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A Value-Added Tax to Reduce the Deficit? – Swamponomics

Plus, problem banks and Canada cuts interest rates.

Is a value-added tax (VAT) the solution to America’s fiscal woes? This is the murmur on CNBC. While politicians would rub their hands and lick their lips at this revenue tool, it would enable officials to maintain the status quo and continue running persistent budget deficits. What makes anyone think more taxes and revenues are necessary to restore fiscal discipline in Washington?

Value-Added Tax Talk

CNBC recently published an opinion piece by Peter Tanous, author and the founder and chairman of Lynx Investment Advisory, titled “A value-added tax is one solution to the crippling debt problem.” He was realistic in his assessment of the fiscal dilemma in the nation’s capital: mandatory spending accounts for much of the annual budget, defense and interest expenses represent most of the discretionary outlays, and neither Republicans nor Democrats are willing to touch entitlements.

What’s the solution? He proposed a VAT on the business news network’s website: “There is only one way to raise the amounts that will make a difference and reduce the deficit: Do what every other developed country has done and institute a value-added tax.”

A VAT is a consumption tax comparable to a sales levy. However, a VAT would be applied to each stage of a good’s production and distribution rather than at the final point of sale. Additionally, it would be an indirect penalty because consumers would not pay the tax at checkout.

Over the years, experts have assessed the subject. The Congressional Budget Office (CBO), a non-partisan budget watchdog, estimated in December 2022 that a 5% VAT would raise between $1.9 trillion and $3.05 trillion over a decade. The Brookings Institution, a right-of-center think tank, noted more than a decade ago that the United States would join 150 countries that have implemented a VAT and highlighted “that the VAT can raise substantial revenue, is administrable, and minimally harmful to economic growth.”

While the chief argument is that it will impact low-income Americans since it is inflationary and regressive, Tanous noted that a tax credit would be an easy solution. However, he conceded that Congress will wait for a major crisis before action is taken.

Is giving Washington more money a plausible solution? Not really. Federal receipts are already close to an all-time high of $5 trillion, and spending is at a record of approximately $7 trillion (President Joe Biden’s latest budget is nearly $8 trillion). Would $3 trillion over ten years help plug shortfalls, shore up Social Security, and tackle the national debt? If history is an indicator of how the elephants and donkeys behave in Uncle Sam’s kingdom, funds are wasted on war, interest, and political agendas when the government receives more money.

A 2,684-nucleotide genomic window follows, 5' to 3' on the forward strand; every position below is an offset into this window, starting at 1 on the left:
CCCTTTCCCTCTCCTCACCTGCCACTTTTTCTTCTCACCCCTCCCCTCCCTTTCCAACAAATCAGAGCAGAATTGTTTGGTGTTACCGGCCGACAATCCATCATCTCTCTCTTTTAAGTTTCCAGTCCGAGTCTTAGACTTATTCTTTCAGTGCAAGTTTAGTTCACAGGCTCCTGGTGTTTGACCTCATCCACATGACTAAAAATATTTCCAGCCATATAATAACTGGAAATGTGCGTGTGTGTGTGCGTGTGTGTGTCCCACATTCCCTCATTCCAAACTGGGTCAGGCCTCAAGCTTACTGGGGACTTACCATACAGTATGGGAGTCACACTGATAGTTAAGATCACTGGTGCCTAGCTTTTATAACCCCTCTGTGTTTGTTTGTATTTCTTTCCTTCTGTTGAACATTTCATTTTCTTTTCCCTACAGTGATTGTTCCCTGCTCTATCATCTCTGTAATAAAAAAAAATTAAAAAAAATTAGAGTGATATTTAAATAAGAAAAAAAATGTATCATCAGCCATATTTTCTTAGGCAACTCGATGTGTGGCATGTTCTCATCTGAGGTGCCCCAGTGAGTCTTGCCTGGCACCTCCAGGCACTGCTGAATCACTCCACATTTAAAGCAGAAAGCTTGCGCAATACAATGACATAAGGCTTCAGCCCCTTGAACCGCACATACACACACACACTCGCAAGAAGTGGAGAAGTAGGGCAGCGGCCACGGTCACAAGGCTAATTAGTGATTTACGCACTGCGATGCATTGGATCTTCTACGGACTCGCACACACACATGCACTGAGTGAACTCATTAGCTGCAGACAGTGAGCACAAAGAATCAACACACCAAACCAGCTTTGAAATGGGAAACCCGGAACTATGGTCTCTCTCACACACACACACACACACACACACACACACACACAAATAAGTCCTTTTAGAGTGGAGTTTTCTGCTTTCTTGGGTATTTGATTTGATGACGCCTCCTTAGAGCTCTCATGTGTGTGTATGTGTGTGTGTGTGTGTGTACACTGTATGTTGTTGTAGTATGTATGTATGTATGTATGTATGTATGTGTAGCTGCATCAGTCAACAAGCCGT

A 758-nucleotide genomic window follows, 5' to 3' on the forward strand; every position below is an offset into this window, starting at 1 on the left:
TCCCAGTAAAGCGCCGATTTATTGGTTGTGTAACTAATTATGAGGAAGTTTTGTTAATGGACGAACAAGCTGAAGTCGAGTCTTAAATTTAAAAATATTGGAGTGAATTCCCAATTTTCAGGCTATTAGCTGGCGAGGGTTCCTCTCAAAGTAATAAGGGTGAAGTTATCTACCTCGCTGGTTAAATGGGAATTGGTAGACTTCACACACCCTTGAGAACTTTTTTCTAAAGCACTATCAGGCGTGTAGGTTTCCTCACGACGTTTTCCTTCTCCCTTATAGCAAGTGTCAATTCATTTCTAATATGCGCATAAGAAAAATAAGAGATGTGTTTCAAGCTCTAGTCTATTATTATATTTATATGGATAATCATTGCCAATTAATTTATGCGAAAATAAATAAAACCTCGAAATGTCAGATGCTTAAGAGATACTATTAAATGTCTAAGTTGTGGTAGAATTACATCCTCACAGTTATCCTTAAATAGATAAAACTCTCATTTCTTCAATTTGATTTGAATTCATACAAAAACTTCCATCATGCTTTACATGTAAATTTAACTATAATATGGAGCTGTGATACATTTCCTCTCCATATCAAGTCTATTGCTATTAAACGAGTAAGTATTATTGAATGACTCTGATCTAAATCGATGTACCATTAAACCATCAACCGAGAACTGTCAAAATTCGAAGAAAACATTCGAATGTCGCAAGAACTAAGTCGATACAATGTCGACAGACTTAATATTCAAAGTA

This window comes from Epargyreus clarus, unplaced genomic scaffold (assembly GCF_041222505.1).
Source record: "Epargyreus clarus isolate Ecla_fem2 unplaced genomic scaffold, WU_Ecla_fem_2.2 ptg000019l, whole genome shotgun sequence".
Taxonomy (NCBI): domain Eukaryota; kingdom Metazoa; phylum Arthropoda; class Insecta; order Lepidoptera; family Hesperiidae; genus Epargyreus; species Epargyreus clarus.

The Rise of ‘Problem’ Banks

The Federal Deposit Insurance Corporation (FDIC) recently published a first-quarter report without much fanfare. One of America’s top financial regulators confirmed the worst: “unusually high unrealized losses” surged $39 billion to $517 billion, and the number of “problem” banks on the brink of a collapse increased to 63. Although the banking system was resilient in the January-March span, the FDIC conceded that the financial sector is still grappling with a wide range of “significant downside risks” from high inflation, elevated interest rates, and geopolitical turmoil.

“These issues could cause credit quality, earnings, and liquidity challenges for the industry,” the FDIC said. “In addition, deterioration in certain loan portfolios, particularly office properties and credit card loans, continues to warrant monitoring.”

Canada Cuts Interest Rates

Canada, the home of Double Doubles and Tim Bits and the land of World Economic Forum experiments, became the first G7 nation to cut interest rates. The Bank of Canada pulled the trigger on a quarter-point cut, lowering its key interest rate from 5% to 4.7%. This was the first reduction since March 2020 and was widely expected because inflation is inching toward the central bank’s 2% target, and the economy has weakened considerably.

How much will this weigh on the Federal Reserve? It might not impact the Eccles Building, but it does show that monetary authorities are willing to ignore their arbitrary 2% inflation target rate. Since Ottawa was still several months from reaching the promised land, market watchers might believe the US central bank could be willing to cut rates early enough, particularly as the US economy shows signs of slowing down.

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